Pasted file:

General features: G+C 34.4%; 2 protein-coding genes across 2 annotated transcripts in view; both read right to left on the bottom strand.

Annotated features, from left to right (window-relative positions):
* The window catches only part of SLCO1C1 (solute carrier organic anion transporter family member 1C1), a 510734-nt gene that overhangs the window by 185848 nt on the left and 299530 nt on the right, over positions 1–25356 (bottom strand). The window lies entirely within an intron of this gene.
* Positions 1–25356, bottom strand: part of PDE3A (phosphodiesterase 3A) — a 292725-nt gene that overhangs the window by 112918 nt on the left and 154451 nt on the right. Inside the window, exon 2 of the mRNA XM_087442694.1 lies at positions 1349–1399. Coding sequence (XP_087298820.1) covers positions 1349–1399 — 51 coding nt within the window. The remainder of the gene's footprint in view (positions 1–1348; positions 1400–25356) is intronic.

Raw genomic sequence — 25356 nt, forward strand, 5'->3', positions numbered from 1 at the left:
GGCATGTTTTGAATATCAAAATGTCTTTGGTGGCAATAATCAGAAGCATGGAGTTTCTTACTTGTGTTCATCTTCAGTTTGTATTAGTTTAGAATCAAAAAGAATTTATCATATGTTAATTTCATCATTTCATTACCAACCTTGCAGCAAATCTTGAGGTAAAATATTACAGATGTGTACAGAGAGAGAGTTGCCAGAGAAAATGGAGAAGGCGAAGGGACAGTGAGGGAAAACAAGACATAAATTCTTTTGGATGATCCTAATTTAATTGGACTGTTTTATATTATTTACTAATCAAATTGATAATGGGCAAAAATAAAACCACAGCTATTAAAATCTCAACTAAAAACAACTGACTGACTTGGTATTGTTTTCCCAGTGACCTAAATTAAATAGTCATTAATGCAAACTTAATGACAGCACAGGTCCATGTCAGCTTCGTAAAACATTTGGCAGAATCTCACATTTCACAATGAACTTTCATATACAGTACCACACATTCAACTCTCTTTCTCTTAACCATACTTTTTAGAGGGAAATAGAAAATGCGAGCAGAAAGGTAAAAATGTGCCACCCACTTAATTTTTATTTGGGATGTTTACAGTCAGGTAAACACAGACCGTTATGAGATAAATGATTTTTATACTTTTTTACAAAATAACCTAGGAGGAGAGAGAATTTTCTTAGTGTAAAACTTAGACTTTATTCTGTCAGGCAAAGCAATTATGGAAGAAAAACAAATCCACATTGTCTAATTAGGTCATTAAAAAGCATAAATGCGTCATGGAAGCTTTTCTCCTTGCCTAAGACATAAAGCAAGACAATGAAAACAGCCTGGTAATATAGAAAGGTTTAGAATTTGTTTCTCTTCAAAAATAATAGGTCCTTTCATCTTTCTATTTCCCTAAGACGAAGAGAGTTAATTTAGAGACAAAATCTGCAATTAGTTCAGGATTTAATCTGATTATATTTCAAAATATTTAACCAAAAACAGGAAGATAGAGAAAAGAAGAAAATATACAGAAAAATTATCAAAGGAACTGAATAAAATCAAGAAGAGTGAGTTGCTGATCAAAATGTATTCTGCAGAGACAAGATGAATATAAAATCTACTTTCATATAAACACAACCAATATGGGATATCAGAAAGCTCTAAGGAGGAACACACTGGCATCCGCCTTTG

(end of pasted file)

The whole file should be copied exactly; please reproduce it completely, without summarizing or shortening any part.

General features: G+C 34.4%; 2 protein-coding genes across 2 annotated transcripts in view; both read right to left on the bottom strand.

Annotated features, from left to right (window-relative positions):
* The window catches only part of SLCO1C1 (solute carrier organic anion transporter family member 1C1), a 510734-nt gene that overhangs the window by 185848 nt on the left and 299530 nt on the right, over positions 1–25356 (bottom strand). The window lies entirely within an intron of this gene.
* Positions 1–25356, bottom strand: part of PDE3A (phosphodiesterase 3A) — a 292725-nt gene that overhangs the window by 112918 nt on the left and 154451 nt on the right. Inside the window, exon 2 of the mRNA XM_087442694.1 lies at positions 1349–1399. Coding sequence (XP_087298820.1) covers positions 1349–1399 — 51 coding nt within the window. The remainder of the gene's footprint in view (positions 1–1348; positions 1400–25356) is intronic.

Raw genomic sequence — 25356 nt, forward strand, 5'->3', positions numbered from 1 at the left:
GGCATGTTTTGAATATCAAAATGTCTTTGGTGGCAATAATCAGAAGCATGGAGTTTCTTACTTGTGTTCATCTTCAGTTTGTATTAGTTTAGAATCAAAAAGAATTTATCATATGTTAATTTCATCATTTCATTACCAACCTTGCAGCAAATCTTGAGGTAAAATATTACAGATGTGTACAGAGAGAGAGTTGCCAGAGAAAATGGAGAAGGCGAAGGGACAGTGAGGGAAAACAAGACATAAATTCTTTTGGATGATCCTAATTTAATTGGACTGTTTTATATTATTTACTAATCAAATTGATAATGGGCAAAAATAAAACCACAGCTATTAAAATCTCAACTAAAAACAACTGACTGACTTGGTATTGTTTTCCCAGTGACCTAAATTAAATAGTCATTAATGCAAACTTAATGACAGCACAGGTCCATGTCAGCTTCGTAAAACATTTGGCAGAATCTCACATTTCACAATGAACTTTCATATACAGTACCACACATTCAACTCTCTTTCTCTTAACCATACTTTTTAGAGGGAAATAGAAAATGCGAGCAGAAAGGTAAAAATGTGCCACCCACTTAATTTTTATTTGGGATGTTTACAGTCAGGTAAACACAGACCGTTATGAGATAAATGATTTTTATACTTTTTTACAAAATAACCTAGGAGGAGAGAGAATTTTCTTAGTGTAAAACTTAGACTTTATTCTGTCAGGCAAAGCAATTATGGAAGAAAAACAAATCCACATTGTCTAATTAGGTCATTAAAAAGCATAAATGCGTCATGGAAGCTTTTCTCCTTGCCTAAGACATAAAGCAAGACAATGAAAACAGCCTGGTAATATAGAAAGGTTTAGAATTTGTTTCTCTTCAAAAATAATAGGTCCTTTCATCTTTCTATTTCCCTAAGACGAAGAGAGTTAATTTAGAGACAAAATCTGCAATTAGTTCAGGATTTAATCTGATTATATTTCAAAATATTTAACCAAAAACAGGAAGATAGAGAAAAGAAGAAAATATACAGAAAAATTATCAAAGGAACTGAATAAAATCAAGAAGAGTGAGTTGCTGATCAAAATGTATTCTGCAGAGACAAGATGAATATAAAATCTACTTTCATATAAACACAACCAATATGGGATATCAGAAAGCTCTAAGGAGGAACACACTGGCATCCGCCTTTG